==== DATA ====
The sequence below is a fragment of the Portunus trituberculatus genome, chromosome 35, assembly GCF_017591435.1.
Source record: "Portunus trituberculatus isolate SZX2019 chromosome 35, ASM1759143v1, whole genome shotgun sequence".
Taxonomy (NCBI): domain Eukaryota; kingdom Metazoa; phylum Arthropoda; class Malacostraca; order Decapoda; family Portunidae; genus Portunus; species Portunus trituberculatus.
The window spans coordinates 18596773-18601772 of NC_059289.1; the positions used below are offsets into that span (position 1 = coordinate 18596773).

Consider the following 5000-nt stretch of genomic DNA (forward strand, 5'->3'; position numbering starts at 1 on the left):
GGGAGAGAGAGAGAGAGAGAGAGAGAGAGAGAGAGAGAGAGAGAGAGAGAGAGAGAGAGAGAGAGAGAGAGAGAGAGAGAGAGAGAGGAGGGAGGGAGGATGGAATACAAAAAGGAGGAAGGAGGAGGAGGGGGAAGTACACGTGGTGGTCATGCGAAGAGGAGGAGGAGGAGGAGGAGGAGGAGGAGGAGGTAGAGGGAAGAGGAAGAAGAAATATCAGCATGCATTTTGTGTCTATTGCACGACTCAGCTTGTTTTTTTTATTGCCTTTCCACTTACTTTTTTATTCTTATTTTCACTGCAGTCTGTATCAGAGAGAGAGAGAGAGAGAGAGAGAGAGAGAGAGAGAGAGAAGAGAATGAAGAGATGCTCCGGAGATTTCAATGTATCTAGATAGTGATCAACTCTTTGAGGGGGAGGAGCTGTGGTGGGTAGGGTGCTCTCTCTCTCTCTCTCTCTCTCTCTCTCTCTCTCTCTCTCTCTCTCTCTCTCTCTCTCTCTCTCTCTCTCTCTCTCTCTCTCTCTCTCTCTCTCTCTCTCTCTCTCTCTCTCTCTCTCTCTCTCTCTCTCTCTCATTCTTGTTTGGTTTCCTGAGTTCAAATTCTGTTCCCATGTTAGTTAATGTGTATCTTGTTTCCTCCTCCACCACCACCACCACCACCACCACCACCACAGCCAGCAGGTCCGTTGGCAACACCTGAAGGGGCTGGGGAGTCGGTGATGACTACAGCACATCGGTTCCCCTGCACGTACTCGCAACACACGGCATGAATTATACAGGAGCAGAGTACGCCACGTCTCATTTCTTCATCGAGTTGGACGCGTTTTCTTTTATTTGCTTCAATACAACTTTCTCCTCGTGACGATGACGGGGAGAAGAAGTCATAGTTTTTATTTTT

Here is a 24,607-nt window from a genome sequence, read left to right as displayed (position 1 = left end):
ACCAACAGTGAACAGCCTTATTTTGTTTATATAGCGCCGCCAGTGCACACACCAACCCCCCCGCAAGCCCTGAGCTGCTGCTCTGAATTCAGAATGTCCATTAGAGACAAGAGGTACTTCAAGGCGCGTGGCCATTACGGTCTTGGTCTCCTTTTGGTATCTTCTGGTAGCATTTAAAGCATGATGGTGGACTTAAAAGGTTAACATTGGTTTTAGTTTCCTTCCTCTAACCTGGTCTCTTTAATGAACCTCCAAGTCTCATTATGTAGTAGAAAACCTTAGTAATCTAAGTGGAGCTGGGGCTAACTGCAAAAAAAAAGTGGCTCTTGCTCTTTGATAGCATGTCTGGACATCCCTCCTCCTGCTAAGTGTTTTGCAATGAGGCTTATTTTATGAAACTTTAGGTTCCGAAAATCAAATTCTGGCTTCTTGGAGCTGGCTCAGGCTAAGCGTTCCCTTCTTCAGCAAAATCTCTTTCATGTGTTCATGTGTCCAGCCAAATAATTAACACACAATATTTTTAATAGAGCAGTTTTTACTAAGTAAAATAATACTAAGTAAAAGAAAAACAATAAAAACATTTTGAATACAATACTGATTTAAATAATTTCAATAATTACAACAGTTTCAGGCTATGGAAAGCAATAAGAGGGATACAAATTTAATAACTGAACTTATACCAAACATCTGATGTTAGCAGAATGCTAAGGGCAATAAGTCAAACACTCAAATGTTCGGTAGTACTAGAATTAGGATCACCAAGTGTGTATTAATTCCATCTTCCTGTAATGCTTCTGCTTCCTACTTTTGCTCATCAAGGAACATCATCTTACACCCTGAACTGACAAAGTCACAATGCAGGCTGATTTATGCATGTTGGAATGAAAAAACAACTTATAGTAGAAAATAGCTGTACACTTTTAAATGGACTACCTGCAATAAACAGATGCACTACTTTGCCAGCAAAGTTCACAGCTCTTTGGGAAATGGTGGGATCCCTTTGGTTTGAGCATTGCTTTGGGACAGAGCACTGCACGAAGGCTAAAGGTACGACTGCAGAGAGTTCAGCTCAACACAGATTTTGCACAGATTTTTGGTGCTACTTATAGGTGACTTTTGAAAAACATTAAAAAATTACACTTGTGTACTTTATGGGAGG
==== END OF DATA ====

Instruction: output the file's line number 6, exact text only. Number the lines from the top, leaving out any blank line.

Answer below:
GGGAGAGAGAGAGAGAGAGAGAGAGAGAGAGAGAGAGAGAGAGAGAGAGAGAGAGAGAGAGAGAGAGAGAGAGAGAGAGAGAGAGAGGAGGGAGGGAGGATGGAATACAAAAAGGAGGAAGGAGGAGGAGGGGGAAGTACACGTGGTGGTCATGCGAAGAGGAGGAGGAGGAGGAGGAGGAGGAGGAGGAGGTAGAGGGAAGAGGAAGAAGAAATATCAGCATGCATTTTGTGTCTATTGCACGACTCAGCTTGTTTTTTTTATTGCCTTTCCACTTACTTTTTTATTCTTATTTTCACTGCAGTCTGTATCAGAGAGAGAGAGAGAGAGAGAGAGAGAGAGAGAGAGAGAGAAGAGAATGAAGAGATGCTCCGGAGATTTCAATGTATCTAGATAGTGATCAACTCTTTGAGGGGGAGGAGCTGTGGTGGGTAGGGTGCTCTCTCTCTCTCTCTCTCTCTCTCTCTCTCTCTCTCTCTCTCTCTCTCTCTCTCTCTCTCTCTCTCTCTCTCTCTCTCTCTCTCTCTCTCTCTCTCTCTCTCTCTCTCTCTCTCTCTCTCTCTCTCTCTCTCTCATTCTTGTTTGGTTTCCTGAGTTCAAATTCTGTTCCCATGTTAGTTAATGTGTATCTTGTTTCCTCCTCCACCACCACCACCACCACCACCACCACCACAGCCAGCAGGTCCGTTGGCAACACCTGAAGGGGCTGGGGAGTCGGTGATGACTACAGCACATCGGTTCCCCTGCACGTACTCGCAACACACGGCATGAATTATACAGGAGCAGAGTACGCCACGTCTCATTTCTTCATCGAGTTGGACGCGTTTTCTTTTATTTGCTTCAATACAACTTTCTCCTCGTGACGATGACGGGGAGAAGAAGTCATAGTTTTTATTTTT